Two weeks later, Anne is notified that Hector has been found dead, from an apparent suicide. Anne wonders if Balcombe had anything to do with Hector's death. Alexander brushes off the idea, but does offer to ask Balcombe to remove the records from the shed, something he promises to do the next day during a picnic. While there, the picnickers go for a walk, leaving Anne to watch over baby Oliver. She awakens to find Oliver and his pushchair missing. She follows his cries to no avail, and when the family returns, they search, until they find him in his pushchair on a lane. Anne denies moving the baby, but the incident plants roots of doubt about Anne's word.

Balcombe removes the records that night, but Anne secretly keeps two of them. The family then returns to London because Parliament has been recalled. While there Anne listens to the records. One contains a recording of a distressed Hector pleading with Balcombe to cease calling him and his parents. However, the maid bursts into the room, which causes the gramophone to fall and the record to break into pieces. On 1 September Anne gives a second record to her fellow actor and friend Gilbert. He is later found dead from apparent suicide.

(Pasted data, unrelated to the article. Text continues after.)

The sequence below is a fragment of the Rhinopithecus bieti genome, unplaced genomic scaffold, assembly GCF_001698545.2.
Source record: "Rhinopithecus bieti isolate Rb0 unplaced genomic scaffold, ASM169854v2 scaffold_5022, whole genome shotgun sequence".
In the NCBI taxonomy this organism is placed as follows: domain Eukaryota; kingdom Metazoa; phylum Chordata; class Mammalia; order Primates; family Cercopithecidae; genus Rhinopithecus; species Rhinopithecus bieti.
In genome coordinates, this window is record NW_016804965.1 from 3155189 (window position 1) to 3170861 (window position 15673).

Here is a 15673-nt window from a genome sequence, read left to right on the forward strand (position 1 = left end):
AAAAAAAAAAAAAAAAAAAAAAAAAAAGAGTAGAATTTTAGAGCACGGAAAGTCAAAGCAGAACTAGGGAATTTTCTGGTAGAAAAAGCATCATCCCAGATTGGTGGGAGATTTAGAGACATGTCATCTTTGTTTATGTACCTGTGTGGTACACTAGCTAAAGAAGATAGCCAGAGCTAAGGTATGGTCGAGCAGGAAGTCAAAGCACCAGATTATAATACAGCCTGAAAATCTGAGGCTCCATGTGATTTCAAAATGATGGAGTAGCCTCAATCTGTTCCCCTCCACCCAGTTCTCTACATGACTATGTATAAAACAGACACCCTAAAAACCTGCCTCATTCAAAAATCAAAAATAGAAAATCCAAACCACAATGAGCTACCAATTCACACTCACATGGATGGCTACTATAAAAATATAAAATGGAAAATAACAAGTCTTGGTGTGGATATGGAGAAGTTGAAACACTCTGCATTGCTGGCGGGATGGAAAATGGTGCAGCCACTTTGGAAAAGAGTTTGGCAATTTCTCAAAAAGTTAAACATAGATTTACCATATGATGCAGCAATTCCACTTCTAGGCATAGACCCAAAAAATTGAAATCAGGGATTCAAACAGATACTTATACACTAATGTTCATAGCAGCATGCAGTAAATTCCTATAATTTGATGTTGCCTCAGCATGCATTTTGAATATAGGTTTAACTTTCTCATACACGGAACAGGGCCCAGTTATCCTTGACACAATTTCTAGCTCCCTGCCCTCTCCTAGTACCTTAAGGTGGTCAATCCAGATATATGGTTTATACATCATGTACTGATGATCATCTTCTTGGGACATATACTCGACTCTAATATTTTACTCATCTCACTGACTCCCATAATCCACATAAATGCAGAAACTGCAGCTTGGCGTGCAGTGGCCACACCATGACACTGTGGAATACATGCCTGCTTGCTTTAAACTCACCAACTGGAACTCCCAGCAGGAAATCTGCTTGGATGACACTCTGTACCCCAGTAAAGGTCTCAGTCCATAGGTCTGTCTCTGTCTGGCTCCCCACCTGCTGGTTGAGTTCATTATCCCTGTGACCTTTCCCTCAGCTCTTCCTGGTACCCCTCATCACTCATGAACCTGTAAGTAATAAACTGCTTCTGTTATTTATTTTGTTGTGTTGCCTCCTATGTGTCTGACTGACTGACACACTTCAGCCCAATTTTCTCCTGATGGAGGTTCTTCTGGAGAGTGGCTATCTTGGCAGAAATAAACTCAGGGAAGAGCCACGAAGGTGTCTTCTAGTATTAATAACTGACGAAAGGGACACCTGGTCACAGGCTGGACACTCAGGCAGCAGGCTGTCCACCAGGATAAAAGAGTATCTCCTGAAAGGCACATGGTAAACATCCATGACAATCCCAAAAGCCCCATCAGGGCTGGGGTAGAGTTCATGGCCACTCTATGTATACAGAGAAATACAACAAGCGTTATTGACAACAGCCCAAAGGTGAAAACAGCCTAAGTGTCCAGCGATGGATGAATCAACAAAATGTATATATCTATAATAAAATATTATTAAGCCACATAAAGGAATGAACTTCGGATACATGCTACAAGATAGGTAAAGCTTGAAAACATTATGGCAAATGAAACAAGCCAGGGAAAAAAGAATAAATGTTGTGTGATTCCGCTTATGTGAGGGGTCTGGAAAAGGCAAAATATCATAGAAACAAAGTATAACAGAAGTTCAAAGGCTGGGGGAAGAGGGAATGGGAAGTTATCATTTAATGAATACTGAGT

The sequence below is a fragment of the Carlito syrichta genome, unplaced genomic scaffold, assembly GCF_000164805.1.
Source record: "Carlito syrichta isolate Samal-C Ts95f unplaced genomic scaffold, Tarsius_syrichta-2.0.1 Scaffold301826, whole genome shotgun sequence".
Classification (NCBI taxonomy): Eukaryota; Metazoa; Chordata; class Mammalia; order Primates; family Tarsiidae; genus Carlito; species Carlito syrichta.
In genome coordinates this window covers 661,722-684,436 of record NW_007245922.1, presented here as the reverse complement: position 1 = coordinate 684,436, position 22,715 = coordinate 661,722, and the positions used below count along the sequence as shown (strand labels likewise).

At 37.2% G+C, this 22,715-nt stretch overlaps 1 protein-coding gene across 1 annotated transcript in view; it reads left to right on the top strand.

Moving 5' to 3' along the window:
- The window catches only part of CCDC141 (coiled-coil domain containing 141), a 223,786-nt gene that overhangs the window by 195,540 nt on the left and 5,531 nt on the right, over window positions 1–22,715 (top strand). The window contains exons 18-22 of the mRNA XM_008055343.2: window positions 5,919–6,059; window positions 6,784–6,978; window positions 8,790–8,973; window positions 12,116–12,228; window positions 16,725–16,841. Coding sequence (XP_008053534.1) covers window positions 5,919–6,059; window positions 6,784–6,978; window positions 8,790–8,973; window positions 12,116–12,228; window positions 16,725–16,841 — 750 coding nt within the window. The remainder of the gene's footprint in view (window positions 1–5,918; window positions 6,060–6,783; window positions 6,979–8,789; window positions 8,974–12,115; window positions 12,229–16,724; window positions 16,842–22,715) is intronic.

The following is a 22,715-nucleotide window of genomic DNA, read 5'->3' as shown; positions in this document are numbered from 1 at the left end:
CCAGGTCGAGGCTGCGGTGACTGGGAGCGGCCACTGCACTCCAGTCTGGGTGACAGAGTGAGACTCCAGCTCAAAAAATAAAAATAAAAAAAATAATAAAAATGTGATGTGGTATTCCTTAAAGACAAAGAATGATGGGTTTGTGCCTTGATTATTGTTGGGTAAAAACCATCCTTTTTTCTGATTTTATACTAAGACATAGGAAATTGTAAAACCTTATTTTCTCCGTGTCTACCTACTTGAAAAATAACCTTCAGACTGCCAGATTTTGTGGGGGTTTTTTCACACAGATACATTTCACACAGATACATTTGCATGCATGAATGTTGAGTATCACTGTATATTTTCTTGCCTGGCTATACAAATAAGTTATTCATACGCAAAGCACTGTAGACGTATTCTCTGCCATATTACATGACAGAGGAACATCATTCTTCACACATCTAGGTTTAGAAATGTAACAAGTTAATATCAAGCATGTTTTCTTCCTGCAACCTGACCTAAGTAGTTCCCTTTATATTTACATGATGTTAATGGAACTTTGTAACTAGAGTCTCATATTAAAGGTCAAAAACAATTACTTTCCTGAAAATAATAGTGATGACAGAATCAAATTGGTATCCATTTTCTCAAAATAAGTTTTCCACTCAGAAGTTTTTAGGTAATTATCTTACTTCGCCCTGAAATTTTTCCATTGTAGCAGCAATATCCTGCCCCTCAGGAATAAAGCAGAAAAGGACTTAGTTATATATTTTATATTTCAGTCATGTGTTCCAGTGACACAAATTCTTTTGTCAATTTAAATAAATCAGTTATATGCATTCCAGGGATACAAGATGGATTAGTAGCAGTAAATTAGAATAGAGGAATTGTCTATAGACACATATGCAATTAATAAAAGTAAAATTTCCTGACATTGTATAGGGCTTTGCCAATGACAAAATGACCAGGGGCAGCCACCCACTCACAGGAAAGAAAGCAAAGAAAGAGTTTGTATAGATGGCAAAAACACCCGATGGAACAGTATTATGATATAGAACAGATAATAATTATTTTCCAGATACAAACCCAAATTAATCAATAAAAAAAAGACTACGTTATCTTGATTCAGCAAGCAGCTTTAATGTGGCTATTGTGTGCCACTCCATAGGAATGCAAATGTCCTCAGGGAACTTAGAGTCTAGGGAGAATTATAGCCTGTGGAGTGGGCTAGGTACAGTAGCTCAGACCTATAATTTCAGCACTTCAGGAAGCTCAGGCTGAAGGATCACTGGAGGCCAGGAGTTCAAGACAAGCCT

Anne travels back to Norfolk to keep Aunt Elizabeth company, where she listens to the second recording. On it she recognises Balcombe's voice, along with that of her brother, Ralph. Ralph is heard suggesting the name "Thin Man Dancing" for a covert operation; a reference to a childhood toy. At a party in London, Anne attempts to tell Lawrence of Ralph's involvement, but he already knows. Lawrence convinces Anne to bring him the recording at a rendezvous at a suburban veterinary surgery. After Anne finds Lawrence's body in a shed filled with euthanised pets, she escapes and gives the recording to a child, who promises to post it to Churchill. She is subsequently recaptured, drugged by her father and held prisoner in Aunt Elizabeth's house, which is close to St Paul's Cathedral. Balcombe pays her a visit and shows her the second recording, which he had intercepted. He tells her that it had been made for her father. He also informs her that their house in London is being used for series of pro-appeasement meetings that her father is chairing.